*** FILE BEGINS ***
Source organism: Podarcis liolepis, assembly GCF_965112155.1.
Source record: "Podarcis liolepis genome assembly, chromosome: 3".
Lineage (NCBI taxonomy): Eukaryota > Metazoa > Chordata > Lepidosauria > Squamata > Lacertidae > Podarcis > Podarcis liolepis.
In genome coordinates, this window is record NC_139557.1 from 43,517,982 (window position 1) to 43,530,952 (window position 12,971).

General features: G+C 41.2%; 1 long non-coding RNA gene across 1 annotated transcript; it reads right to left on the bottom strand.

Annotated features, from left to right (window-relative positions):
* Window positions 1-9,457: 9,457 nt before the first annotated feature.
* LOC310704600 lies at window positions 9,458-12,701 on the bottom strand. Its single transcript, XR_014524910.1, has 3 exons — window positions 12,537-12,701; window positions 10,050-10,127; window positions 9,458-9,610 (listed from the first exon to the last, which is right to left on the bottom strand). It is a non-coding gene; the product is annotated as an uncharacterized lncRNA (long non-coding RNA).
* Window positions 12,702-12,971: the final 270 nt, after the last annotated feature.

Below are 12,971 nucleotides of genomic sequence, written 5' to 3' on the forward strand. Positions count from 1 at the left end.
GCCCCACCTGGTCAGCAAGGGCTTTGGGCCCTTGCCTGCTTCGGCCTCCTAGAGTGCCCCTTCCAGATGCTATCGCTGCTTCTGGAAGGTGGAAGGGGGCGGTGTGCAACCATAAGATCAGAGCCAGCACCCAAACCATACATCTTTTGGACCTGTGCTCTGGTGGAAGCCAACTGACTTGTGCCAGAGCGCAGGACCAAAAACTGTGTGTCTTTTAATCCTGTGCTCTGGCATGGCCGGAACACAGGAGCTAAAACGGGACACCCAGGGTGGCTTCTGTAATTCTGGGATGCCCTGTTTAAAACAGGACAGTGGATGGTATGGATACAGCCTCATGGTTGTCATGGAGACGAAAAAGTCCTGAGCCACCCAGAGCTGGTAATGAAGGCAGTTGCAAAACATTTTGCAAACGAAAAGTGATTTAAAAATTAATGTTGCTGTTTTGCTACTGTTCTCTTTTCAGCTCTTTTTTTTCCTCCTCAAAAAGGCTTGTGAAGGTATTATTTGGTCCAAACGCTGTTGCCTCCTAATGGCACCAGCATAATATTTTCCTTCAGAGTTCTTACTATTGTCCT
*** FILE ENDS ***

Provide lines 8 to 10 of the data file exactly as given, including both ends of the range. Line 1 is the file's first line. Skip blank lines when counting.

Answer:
* LOC310704600 lies at window positions 9,458-12,701 on the bottom strand. Its single transcript, XR_014524910.1, has 3 exons — window positions 12,537-12,701; window positions 10,050-10,127; window positions 9,458-9,610 (listed from the first exon to the last, which is right to left on the bottom strand). It is a non-coding gene; the product is annotated as an uncharacterized lncRNA (long non-coding RNA).
* Window positions 12,702-12,971: the final 270 nt, after the last annotated feature.

Below are 12,971 nucleotides of genomic sequence, written 5' to 3' on the forward strand. Positions count from 1 at the left end.